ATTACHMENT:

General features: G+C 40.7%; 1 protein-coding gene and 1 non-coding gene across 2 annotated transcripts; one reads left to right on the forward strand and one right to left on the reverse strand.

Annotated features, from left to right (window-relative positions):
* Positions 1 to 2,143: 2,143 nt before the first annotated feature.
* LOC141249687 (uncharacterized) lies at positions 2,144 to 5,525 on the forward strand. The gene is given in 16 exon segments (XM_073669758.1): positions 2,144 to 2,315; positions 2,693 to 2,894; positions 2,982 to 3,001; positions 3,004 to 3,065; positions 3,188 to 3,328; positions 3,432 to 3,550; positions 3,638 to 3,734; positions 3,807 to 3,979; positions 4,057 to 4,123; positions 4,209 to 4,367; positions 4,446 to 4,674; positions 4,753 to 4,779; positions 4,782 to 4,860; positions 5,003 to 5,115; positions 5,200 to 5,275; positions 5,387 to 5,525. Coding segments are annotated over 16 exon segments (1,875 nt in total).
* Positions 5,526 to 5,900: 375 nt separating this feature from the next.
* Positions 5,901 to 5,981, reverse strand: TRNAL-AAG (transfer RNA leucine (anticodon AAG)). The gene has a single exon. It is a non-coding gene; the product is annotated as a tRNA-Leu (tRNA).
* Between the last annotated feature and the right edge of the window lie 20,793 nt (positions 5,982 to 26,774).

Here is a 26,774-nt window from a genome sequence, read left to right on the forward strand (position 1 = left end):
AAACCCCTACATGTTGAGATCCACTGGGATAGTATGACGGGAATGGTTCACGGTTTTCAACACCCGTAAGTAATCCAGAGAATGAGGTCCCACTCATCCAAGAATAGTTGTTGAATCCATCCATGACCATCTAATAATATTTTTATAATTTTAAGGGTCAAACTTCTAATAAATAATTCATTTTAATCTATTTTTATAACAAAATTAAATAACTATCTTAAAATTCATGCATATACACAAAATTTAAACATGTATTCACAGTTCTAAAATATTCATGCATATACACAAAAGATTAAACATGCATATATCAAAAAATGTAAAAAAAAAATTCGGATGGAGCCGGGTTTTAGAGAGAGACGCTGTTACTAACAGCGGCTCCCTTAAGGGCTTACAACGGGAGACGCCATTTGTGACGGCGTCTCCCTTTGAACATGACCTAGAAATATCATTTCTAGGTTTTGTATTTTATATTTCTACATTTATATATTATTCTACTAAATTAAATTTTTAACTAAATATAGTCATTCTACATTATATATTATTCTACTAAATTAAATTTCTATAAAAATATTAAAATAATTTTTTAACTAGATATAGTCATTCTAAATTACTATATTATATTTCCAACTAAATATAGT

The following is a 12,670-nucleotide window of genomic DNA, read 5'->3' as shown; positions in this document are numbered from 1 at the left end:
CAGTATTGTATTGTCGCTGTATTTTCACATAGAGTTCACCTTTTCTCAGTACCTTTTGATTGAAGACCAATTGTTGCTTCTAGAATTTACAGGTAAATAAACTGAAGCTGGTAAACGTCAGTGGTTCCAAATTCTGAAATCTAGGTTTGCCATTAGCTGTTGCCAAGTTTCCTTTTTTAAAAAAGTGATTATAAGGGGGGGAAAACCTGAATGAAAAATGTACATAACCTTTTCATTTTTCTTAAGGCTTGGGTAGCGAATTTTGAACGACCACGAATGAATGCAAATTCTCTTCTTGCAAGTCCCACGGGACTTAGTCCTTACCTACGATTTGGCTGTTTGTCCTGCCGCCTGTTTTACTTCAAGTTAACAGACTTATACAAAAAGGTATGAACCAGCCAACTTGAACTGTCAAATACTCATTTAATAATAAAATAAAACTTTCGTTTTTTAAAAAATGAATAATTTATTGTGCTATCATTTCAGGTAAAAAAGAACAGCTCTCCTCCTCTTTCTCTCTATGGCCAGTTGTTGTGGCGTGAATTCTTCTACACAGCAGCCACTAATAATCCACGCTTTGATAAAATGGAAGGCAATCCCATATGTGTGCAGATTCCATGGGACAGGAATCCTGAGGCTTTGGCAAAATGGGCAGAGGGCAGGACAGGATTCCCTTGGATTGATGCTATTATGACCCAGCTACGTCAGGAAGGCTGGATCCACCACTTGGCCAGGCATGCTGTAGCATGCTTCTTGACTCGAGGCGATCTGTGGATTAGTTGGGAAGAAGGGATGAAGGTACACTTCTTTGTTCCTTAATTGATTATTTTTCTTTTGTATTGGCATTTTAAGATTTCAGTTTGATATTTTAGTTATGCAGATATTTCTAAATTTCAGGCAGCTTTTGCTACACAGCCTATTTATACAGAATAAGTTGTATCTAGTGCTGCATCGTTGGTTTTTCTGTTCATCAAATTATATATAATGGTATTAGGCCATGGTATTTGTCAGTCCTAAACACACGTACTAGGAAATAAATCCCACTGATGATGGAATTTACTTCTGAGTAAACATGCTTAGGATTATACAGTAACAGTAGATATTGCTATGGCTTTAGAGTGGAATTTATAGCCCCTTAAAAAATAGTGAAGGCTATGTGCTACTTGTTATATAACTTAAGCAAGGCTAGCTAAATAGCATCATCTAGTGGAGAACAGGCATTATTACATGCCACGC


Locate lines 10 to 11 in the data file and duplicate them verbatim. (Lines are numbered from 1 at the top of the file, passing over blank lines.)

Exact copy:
The following is a 12,670-nucleotide window of genomic DNA, read 5'->3' as shown; positions in this document are numbered from 1 at the left end:
CAGTATTGTATTGTCGCTGTATTTTCACATAGAGTTCACCTTTTCTCAGTACCTTTTGATTGAAGACCAATTGTTGCTTCTAGAATTTACAGGTAAATAAACTGAAGCTGGTAAACGTCAGTGGTTCCAAATTCTGAAATCTAGGTTTGCCATTAGCTGTTGCCAAGTTTCCTTTTTTAAAAAAGTGATTATAAGGGGGGGAAAACCTGAATGAAAAATGTACATAACCTTTTCATTTTTCTTAAGGCTTGGGTAGCGAATTTTGAACGACCACGAATGAATGCAAATTCTCTTCTTGCAAGTCCCACGGGACTTAGTCCTTACCTACGATTTGGCTGTTTGTCCTGCCGCCTGTTTTACTTCAAGTTAACAGACTTATACAAAAAGGTATGAACCAGCCAACTTGAACTGTCAAATACTCATTTAATAATAAAATAAAACTTTCGTTTTTTAAAAAATGAATAATTTATTGTGCTATCATTTCAGGTAAAAAAGAACAGCTCTCCTCCTCTTTCTCTCTATGGCCAGTTGTTGTGGCGTGAATTCTTCTACACAGCAGCCACTAATAATCCACGCTTTGATAAAATGGAAGGCAATCCCATATGTGTGCAGATTCCATGGGACAGGAATCCTGAGGCTTTGGCAAAATGGGCAGAGGGCAGGACAGGATTCCCTTGGATTGATGCTATTATGACCCAGCTACGTCAGGAAGGCTGGATCCACCACTTGGCCAGGCATGCTGTAGCATGCTTCTTGACTCGAGGCGATCTGTGGATTAGTTGGGAAGAAGGGATGAAGGTACACTTCTTTGTTCCTTAATTGATTATTTTTCTTTTGTATTGGCATTTTAAGATTTCAGTTTGATATTTTAGTTATGCAGATATTTCTAAATTTCAGGCAGCTTTTGCTACACAGCCTATTTATACAGAATAAGTTGTATCTAGTGCTGCATCGTTGGTTTTTCTGTTCATCAAATTATATATAATGGTATTAGGCCATGGTATTTGTCAGTCCTAAACACACGTACTAGGAAATAAATCCCACTGATGATGGAATTTACTTCTGAGTAAACATGCTTAGGATTATACAGTAACAGTAGATATTGCTATGGCTTTAGAGTGGAATTTATAGCCCCTTAAAAAATAGTGAAGGCTATGTGCTACTTGTTATATAACTTAAGCAAGGCTAGCTAAATAGCATCATCTAGTGGAGAACAGGCATTATTACATGCCACGC